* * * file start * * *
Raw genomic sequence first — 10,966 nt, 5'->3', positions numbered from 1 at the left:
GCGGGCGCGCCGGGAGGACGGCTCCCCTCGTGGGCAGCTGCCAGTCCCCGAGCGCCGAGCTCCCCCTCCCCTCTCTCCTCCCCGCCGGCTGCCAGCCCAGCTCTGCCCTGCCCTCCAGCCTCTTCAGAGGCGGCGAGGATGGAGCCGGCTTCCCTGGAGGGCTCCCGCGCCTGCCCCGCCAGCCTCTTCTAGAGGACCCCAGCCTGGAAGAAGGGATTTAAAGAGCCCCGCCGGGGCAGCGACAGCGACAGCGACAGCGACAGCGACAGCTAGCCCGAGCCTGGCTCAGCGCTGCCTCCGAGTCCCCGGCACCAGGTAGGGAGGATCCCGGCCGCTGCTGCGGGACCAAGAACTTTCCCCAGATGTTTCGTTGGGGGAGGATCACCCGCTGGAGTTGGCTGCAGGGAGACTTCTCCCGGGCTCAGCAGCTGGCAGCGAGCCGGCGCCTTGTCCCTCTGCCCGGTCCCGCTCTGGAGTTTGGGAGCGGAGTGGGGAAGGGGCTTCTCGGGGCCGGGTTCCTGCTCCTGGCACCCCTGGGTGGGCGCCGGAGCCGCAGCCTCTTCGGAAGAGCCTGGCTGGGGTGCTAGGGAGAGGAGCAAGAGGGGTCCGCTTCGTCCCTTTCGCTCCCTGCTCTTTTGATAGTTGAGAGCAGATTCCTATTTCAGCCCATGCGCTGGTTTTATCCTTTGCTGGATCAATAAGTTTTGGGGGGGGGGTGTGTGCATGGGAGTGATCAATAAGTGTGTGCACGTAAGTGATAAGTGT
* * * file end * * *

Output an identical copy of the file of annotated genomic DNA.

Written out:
Raw genomic sequence first — 10,966 nt, 5'->3', positions numbered from 1 at the left:
GCGGGCGCGCCGGGAGGACGGCTCCCCTCGTGGGCAGCTGCCAGTCCCCGAGCGCCGAGCTCCCCCTCCCCTCTCTCCTCCCCGCCGGCTGCCAGCCCAGCTCTGCCCTGCCCTCCAGCCTCTTCAGAGGCGGCGAGGATGGAGCCGGCTTCCCTGGAGGGCTCCCGCGCCTGCCCCGCCAGCCTCTTCTAGAGGACCCCAGCCTGGAAGAAGGGATTTAAAGAGCCCCGCCGGGGCAGCGACAGCGACAGCGACAGCGACAGCGACAGCTAGCCCGAGCCTGGCTCAGCGCTGCCTCCGAGTCCCCGGCACCAGGTAGGGAGGATCCCGGCCGCTGCTGCGGGACCAAGAACTTTCCCCAGATGTTTCGTTGGGGGAGGATCACCCGCTGGAGTTGGCTGCAGGGAGACTTCTCCCGGGCTCAGCAGCTGGCAGCGAGCCGGCGCCTTGTCCCTCTGCCCGGTCCCGCTCTGGAGTTTGGGAGCGGAGTGGGGAAGGGGCTTCTCGGGGCCGGGTTCCTGCTCCTGGCACCCCTGGGTGGGCGCCGGAGCCGCAGCCTCTTCGGAAGAGCCTGGCTGGGGTGCTAGGGAGAGGAGCAAGAGGGGTCCGCTTCGTCCCTTTCGCTCCCTGCTCTTTTGATAGTTGAGAGCAGATTCCTATTTCAGCCCATGCGCTGGTTTTATCCTTTGCTGGATCAATAAGTTTTGGGGGGGGGGTGTGTGCATGGGAGTGATCAATAAGTGTGTGCACGTAAGTGATAAGTGT